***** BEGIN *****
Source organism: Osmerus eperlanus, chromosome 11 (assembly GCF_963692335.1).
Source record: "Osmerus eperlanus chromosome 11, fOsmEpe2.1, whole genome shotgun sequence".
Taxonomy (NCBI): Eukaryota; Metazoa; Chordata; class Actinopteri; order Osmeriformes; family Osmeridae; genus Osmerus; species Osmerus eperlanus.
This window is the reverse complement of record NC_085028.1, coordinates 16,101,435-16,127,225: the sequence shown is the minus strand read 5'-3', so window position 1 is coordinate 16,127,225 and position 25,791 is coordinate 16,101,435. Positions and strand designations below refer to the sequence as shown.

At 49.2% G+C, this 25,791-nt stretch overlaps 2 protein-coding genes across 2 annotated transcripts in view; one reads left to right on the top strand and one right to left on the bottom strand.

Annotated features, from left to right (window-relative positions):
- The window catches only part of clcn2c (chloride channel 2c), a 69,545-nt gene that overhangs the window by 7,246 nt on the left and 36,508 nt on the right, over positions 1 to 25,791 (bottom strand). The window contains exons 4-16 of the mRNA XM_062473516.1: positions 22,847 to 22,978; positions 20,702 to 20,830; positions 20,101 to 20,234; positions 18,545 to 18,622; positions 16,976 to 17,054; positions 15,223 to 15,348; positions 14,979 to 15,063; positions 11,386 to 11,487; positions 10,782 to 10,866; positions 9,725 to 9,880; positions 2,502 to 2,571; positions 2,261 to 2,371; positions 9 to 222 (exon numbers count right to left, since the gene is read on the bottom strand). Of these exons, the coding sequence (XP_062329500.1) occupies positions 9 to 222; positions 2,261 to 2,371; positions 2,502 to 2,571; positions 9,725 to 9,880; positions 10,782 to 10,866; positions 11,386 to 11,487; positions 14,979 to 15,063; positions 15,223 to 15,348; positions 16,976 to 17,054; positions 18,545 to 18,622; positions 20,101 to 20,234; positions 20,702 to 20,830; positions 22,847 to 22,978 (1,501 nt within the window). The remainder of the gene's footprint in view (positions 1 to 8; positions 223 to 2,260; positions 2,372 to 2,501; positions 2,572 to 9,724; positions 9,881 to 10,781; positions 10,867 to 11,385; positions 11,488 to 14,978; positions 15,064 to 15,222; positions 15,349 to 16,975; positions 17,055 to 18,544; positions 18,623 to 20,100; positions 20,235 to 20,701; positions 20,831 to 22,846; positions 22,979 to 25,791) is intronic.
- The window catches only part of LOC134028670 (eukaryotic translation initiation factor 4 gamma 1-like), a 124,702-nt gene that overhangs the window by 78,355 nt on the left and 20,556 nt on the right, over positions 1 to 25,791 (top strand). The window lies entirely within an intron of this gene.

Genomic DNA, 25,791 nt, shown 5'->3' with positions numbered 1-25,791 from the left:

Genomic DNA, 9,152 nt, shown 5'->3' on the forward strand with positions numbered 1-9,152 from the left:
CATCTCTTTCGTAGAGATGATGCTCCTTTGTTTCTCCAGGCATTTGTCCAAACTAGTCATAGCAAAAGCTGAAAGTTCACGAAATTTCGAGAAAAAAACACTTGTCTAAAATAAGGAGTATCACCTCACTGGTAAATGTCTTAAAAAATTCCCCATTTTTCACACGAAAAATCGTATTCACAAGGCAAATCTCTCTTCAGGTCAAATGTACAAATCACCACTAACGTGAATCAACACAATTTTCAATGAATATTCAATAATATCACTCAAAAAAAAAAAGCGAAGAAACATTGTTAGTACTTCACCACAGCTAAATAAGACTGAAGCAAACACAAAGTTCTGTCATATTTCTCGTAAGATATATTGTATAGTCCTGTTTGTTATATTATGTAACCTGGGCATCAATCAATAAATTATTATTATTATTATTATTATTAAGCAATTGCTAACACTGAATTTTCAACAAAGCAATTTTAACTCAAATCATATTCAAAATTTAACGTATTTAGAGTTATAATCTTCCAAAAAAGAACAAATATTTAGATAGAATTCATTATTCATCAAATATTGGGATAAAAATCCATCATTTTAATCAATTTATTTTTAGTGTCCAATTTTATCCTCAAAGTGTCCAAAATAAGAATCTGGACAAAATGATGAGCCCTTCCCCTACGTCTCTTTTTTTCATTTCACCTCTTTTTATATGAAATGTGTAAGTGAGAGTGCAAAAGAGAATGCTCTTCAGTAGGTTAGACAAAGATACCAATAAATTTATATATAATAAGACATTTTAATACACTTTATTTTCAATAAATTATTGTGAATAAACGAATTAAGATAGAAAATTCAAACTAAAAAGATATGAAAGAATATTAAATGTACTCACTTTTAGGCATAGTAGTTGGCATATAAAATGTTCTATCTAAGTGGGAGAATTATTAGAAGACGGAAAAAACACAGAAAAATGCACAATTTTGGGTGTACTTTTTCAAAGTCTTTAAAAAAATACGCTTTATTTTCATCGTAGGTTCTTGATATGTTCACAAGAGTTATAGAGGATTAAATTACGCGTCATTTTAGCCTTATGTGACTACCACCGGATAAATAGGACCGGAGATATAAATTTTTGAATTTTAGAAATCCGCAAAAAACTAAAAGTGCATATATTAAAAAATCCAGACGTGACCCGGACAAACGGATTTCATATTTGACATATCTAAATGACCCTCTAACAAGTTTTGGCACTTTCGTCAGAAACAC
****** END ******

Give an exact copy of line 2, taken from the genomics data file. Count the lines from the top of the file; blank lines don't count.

Source record: "Osmerus eperlanus chromosome 11, fOsmEpe2.1, whole genome shotgun sequence".